It’s simply an excellent expansion of the first game. Giving the player different ways to play whilst still maintaining the core gameplay is a masterstroke. There’s Deadline, which gives you three minutes to score as highly as you can. King where you can only shoot from certain zones. Pacifism builds on that achievement from the first game, forcing you to survive as long as you can with no weapon. Waves is fairly self explanatory, and Sequence gives you a succession of various ‘rooms’ of enemies to fight. Finally you can play it old school in Evolved. And most important of all, each of these has their own score board, and they’re all right there on the start screen, goading you into one more try.
Having six different games meant that there was always something for you to improve on, always someone claiming your record in King, always room for improvement in Pacifism (definitely this for me, I was terrible at it). And while the games weren’t all perfect (Sequence is perhaps the weak link) the balance and variety of games make this the definitive Geometry Wars experience. I think it makes a perfect desert island game.
The third game is fine, but it diluted the formula with far too many levels and game types. The addition of an adventure mode was an obvious idea, but in practise it was unbalanced and the boss levels are truly awful. The worst thing about it is no-one cares if someone beats your score on level 27, there’s just too many score boards to really focus on. The lack of purity really hurts the replay-ability of the game, I haven’t been back to it since I got the 1000G.
I’ve played a fair amount of 3 on Vita but I’m dreadful at it, where am I going wrong?
You want me to reveal my secrets? Never!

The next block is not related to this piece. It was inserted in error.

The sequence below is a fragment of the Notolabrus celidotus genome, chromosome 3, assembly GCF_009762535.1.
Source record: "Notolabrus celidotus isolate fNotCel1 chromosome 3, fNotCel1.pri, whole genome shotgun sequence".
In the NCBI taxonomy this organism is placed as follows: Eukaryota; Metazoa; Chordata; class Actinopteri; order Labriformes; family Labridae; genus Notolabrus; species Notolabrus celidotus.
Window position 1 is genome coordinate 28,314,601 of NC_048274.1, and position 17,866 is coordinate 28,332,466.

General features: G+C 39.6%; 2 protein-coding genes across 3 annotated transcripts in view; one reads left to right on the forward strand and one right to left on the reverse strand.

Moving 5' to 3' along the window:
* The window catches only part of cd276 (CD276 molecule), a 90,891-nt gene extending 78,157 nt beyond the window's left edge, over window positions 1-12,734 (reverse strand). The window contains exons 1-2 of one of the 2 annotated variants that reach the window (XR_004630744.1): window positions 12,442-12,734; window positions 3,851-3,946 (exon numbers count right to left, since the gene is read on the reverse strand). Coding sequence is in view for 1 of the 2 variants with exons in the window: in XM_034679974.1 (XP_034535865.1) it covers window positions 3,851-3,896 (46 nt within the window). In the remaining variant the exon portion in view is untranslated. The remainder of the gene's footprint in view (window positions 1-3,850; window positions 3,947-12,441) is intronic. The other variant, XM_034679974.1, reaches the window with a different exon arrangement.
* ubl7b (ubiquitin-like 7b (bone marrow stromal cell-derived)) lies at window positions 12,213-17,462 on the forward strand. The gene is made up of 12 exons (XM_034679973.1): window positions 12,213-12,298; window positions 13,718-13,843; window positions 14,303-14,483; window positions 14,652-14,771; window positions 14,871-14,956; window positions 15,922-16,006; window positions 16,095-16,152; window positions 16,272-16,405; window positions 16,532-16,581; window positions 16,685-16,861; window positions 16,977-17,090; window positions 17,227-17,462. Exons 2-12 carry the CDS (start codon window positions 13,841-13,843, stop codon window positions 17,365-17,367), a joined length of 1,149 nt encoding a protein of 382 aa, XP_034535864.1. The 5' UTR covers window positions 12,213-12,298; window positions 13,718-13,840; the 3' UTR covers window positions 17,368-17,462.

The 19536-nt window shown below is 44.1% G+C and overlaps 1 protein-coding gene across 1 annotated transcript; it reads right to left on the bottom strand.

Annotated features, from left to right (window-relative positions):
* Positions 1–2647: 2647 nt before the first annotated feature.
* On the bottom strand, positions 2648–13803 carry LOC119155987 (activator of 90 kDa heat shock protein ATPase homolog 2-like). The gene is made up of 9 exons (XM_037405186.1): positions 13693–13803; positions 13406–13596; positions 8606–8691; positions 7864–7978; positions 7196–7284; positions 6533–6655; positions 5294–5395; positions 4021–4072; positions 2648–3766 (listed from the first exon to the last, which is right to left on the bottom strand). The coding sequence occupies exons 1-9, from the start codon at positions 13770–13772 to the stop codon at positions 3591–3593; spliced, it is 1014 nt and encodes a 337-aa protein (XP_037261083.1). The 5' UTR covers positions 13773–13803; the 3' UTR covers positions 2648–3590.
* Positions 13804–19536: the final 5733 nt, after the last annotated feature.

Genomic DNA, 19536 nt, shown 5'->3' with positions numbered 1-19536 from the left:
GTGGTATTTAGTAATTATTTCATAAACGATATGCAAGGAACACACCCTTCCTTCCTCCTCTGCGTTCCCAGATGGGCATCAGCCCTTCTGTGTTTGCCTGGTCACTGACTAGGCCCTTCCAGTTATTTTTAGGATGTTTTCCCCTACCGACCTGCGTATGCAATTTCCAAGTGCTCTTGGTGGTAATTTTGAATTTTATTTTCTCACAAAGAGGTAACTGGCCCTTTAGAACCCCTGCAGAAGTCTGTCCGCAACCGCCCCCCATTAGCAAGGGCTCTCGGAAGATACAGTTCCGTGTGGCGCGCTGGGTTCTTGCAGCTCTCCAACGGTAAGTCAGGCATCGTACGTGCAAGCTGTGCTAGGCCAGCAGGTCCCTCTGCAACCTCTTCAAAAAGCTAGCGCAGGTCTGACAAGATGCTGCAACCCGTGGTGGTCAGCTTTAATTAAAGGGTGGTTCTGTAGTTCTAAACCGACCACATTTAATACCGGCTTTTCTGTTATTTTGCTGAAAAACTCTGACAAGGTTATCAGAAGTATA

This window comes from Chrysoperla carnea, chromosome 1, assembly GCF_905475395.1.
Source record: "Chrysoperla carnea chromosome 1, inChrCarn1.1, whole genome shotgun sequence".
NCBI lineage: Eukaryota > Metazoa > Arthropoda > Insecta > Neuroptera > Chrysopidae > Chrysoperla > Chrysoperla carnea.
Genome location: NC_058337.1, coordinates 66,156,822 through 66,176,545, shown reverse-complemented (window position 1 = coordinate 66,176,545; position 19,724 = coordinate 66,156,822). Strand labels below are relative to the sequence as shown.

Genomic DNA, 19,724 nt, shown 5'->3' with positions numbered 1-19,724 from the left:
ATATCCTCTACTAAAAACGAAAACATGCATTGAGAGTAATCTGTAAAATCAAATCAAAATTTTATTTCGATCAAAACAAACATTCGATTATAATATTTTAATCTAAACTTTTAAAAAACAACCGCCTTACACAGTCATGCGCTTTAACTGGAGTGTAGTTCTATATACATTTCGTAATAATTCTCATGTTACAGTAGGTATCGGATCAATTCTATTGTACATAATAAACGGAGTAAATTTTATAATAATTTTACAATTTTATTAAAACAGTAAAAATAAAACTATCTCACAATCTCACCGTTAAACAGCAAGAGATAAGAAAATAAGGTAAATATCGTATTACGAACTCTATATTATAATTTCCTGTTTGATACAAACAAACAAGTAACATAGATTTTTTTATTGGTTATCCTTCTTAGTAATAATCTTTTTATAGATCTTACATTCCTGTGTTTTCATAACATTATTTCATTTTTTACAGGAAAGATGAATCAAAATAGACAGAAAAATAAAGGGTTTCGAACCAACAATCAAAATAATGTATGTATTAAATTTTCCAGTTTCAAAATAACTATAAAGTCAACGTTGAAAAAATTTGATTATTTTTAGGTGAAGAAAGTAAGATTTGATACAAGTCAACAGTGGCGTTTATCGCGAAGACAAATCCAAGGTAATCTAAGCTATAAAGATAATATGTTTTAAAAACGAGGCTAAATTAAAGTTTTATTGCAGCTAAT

OK, just a little tip. Turn the music off. It’s distracting and learning the sounds enemies make when they appear gives you a massive advantage.
Interesting question, and to be honest I hadn’t even considered that. I guess the simple answer is that I’m not really a big fan of handheld gaming. I’ve had a Game Boy, a Nintendo DS and even a PSP at one point but they always end up getting less play time than my home console. I like the idea of having a portable console but in reality they’re never actually that portable, these days I tend to stick to my mobile phone if I want gaming on the go. Given this desert island scenario, there’s no reason to play on anything other than a nice big TV (I am getting a big TV, right? ).
Did you max out the achievements on it? If so, is there going to be enough content to keep you going?
No! It’s one of the reasons I picked it actually. I love a nice difficult game and Spelunky has plenty of challenge there to get your teeth stuck into. The achievements (I promised I wouldn’t talk to much about this!) are really well designed too, helping you understand the basics, pointing you towards alternate paths through the game and also playing the game in a different way (without collecting any treasure, for instance).
The other reason I picked Spelunky is the obvious one. I wanted a platformer but generally those games offer little incentive to replay. The randomly generated nature of this game means I’ll always have a different world to go back to. It’s so brilliantly designed too, meaning that despite being random, they hardly ever feel unfair. And even if you do get cheated with a trap placed right next to the exit, it’s one of those games where ‘one more turn’ quickly turns into 10.
I think the structure of the game is perfect, I love the way you have to search all around the levels in the hope of finding certain items that will unlock other areas later on. It’s a game about managing resources as well as platforming, and one where you have to be constantly on your guard – 15 minutes of careful planning can go up in smoke in a blink of an eye if you misjudge something. I really like that sense of constant tension.
Is it something you still go back and play?
Yeah, it’s a perfect gaming ‘snack’ for in between more substantial story driven games. It was recently added to the Xbox One backward compatibility programme, which has meant it’s even more convenient to boot up for a quick bash. Perhaps one day I’ll manage to find the path to hell and finish the game in one sitting. Maybe.